Ben Garant’s Reno 911!: Miami was tolerable because it at least delivered on the modest promise of the TV show, i.e. it featured bizarro sights like Paul Rudd as a Scarface-like drug lord torturing a hostage with a weed whacker. On a yacht. Prompting one of this year’s more memorable snatches of dialogue: "Who brings a weed whacker on a boat!?!?" This wouldn’t be enough to save most movies*, but comedy is different; your film can be technically inept and devoid of a coherent narrative, but all is forgiven so long as there are sufficient belly laughs.
Garant’s follow-up, Balls of Fury (actually, it wouldn’t have been a follow-up had the film been released as initially intended in January 2007), cannot be forgiven, and should never be seen by anyone who wants to maintain a favorable opinion of his and co-writer Thomas Lennon’s work. More scripted than Reno 911: Miami (which is to say that it actually is scripted), this hybrid parody of sports movies and kung-fu punch-ups sprinkles occasional chuckles across a cruel ninety-minute run time as it tries to tell the story of a fallen ping pong prodigy (Dan Fogler) recruited by the F.B.I. to infiltrate the kumite of table tennis tournaments. The invite-only competition is convened by Feng (Christopher Walken), an international arms dealer whose wardrobe choices suggest Ming the Merciless by way of Elton John. It sounds amusing…
There’s potential in Balls of Fury, but this mostly stems from the impressive lineup of comedy ringers Garant and Lennon have assembled. And while it’s always a pleasure to see David Koechner, Patton Oswalt and Terry Crews turning up in the same movie, they’re not given much to do (Crews is particularly shortchanged as a scowlingly intense street baller). This could be a blessing, as excess screen time does nothing for Lennon, who affects a stock German accent and mugs like mad as Fogler’s arch-nemesis from the 1988 Seoul Olympics; it’s a lot of effort for a whole lot of unfunny.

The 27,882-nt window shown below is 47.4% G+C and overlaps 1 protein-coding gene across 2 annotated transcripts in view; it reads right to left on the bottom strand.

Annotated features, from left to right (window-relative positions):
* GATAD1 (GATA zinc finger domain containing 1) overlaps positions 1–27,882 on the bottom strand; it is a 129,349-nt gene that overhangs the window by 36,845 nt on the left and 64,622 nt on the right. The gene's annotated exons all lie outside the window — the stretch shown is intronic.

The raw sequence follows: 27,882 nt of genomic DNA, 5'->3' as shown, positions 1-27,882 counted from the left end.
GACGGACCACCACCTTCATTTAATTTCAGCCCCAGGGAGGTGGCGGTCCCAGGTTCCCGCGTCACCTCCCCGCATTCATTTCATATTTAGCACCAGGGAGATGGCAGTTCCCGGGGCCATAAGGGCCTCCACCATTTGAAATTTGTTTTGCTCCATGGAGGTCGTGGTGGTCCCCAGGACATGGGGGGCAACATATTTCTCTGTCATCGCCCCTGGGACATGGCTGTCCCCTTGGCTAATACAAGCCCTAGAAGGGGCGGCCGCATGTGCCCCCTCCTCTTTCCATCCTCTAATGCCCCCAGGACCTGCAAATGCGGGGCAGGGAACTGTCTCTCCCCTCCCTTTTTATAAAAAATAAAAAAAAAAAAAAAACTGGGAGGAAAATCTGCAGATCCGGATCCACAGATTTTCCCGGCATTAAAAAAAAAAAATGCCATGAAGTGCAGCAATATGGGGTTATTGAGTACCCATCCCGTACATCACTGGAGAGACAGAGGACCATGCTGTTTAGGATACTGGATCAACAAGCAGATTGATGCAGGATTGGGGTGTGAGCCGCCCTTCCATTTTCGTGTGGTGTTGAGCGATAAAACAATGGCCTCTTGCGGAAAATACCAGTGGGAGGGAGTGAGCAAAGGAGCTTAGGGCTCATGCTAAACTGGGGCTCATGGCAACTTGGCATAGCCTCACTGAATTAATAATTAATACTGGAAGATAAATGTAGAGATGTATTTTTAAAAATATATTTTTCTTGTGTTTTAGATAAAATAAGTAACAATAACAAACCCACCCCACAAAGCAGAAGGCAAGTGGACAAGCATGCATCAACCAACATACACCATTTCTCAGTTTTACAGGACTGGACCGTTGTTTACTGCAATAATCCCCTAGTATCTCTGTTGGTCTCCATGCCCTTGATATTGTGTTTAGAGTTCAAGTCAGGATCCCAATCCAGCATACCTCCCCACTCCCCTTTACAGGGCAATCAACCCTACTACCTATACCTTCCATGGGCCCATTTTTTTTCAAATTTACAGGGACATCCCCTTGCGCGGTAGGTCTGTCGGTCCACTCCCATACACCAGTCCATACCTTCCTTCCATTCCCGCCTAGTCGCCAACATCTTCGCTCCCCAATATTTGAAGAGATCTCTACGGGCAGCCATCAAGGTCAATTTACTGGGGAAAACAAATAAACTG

What laughs there are in the film come courtesy of James Hong (as a blind table tennis sensei), Diedrich Bader (appearing briefly as a board game-obsessed sex slave in Feng’s fortress) and, surprisingly, Jason Scott Lee. It may be a stretch to declare Lee revelatory as the bullying lieutenant of a ping-pong mob, but he parodies his Bruce Lee persona from Dragon with remarkable ease. Actually, he just revives what was already something of a caricature, and puts it to better use in a full-blown comedy. But it works. Lee might’ve just extended his career.
I suppose there’s something commendable about Garant and Lennon trying to make an all-ages comedy, but they compensate for their inability to indulge in full-frontal male nudity by going heavy on crotch gags and 80s nostalgia (fyi, cuing up Def Leppard’s "Photograph" and "Rock of Ages" on the soundtrack is not, by itself, hilarious). And when they can’t invent a reason for someone to get railed in the nuts, they go to Walken, who seems to be completing his decades-long thesis on awkward line readings. Walken does grotesque things to his dialogue in this movie, but it’s more fascinating than funny. Usually, his weirdness is effortless, which is why it’s so endearing; but in Balls of Fury you can actually see him working to put the wrong emphasis on the wrong word in every sentence. He also alternates tone and pace more garishly and inexplicably than ever before. It’s quite something to see… for about five minutes, and then it becomes torturous.
This is the third time I’ve seen Fogler in a movie (the other two cheerful experiences were School for Scoundrels and Fanboys), and there’s no doubting his talent; he’s got a huge presence and superior comedic timing. Basically, he’s Jack Black II – which is problematic because people are already tired of Jack Black I. And while I’m aware that Fogler’s won a Tony Award for Best Actor in that spelling bee musical, he’s yet to demonstrate Black’s range (such as it is); maybe his upcoming performance as Alfred Hitchcock in Number 13 will make do the trick. Anything is better than this.
*Though we haven’t really put this to the test, have we? Who’s to say Paul Rudd reprising his role as Ethan the Druglord in, say, Alan Parker’s historically wretched The Life of David Gale wouldn’t spare it the ignominy of being the worst movie of the decade thus far?